Water carries not just minerals and particles and viruses and bacteria; it carries blessings and hexes as well. It transmits light but in such a way as to make clear your own influences and expectations.
Consider: If you look down in a swimming pool at your legs, you do not see them where you expect. You’re used to the way air carries light, but water makes it arrive at other angles. They’re not lies; they’re just differences in the refractive index, the same thing that allows me (and many of you) to see more clearly thanks to curved glass having similar effects.
Consider: If you walk into a cool mist on a hot day it will refresh you. But if someone near you in a public place sneezes, the aerosol produced – just another mist, and a smaller one – can carry something to you that will make you sick.
I am not here to cast aspersions on the dispersion of water droplets. That would be redundant, since every aspersion is a spray, a spatter, or a mist opportunity. Aspersion, noun, comes from asperse, verb, also seen as asperge, from Latin ad ‘to’ plus spargere ‘sprinkle’. A synonym used by Oxford and Webster is bespatter– but typically with intent: a priest may asperse you with holy water, spraying blessings on you with a brass aspergillium or perhaps a moist branch; an enemy or frenemy may cast aspersions on your character or aspirations, spattering you with metaphoric mud (dirty water).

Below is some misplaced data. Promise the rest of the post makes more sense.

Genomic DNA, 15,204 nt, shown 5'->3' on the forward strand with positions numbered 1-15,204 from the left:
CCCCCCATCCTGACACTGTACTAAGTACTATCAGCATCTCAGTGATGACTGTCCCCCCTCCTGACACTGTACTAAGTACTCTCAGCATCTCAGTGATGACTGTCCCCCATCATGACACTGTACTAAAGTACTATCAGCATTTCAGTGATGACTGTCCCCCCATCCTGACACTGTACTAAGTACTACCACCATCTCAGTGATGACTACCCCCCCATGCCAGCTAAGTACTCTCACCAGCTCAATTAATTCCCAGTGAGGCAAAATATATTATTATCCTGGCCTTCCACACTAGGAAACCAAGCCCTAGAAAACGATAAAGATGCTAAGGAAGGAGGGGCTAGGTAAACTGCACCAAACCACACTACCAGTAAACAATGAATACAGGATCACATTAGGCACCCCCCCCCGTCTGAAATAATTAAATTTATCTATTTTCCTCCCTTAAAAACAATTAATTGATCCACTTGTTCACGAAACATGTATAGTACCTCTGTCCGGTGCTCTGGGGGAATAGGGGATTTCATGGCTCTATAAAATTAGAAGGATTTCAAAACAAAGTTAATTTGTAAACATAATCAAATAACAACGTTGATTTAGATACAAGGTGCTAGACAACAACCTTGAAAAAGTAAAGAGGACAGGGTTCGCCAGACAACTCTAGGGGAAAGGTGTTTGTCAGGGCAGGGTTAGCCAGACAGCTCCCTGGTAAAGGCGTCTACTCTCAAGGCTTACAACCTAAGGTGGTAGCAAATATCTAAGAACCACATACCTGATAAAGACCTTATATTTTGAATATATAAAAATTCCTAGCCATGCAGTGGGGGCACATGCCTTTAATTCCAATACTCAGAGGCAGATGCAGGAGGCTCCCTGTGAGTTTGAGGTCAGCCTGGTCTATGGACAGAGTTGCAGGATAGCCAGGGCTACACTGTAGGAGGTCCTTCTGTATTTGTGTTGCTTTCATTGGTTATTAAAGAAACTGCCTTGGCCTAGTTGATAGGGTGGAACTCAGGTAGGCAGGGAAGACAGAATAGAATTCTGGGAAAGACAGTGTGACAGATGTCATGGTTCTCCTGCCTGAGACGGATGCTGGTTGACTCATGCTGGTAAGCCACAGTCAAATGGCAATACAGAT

Look at this picture, taken of a fountain on a breezy day. The park it’s in is popular because it is blessed with this dog-themed three-tiered asperger. Unlike public fountains of old, it supplies no household water for drinking or washing; it just glitters water on its surroundings without stopping or discriminating. I held up my camera and the lens received droplets. And those droplets refracted light, making little lenses on the surface of the lens, and those revealed what you would othewise have missed: hexes.
Why hexes? The hexagons you see are due not to the water but to the lens – the aperture in it, the diaphragm (or iris), has six blades that cut off light. That is what I brought to it: with my receptivity to light, a restriction of the light received. The aspersions show me hexes, but they are my hexes. I am hexing myself, and the water is just making it clear by being slightly less clear. As with all aspersions, the spatters just water what’s already there.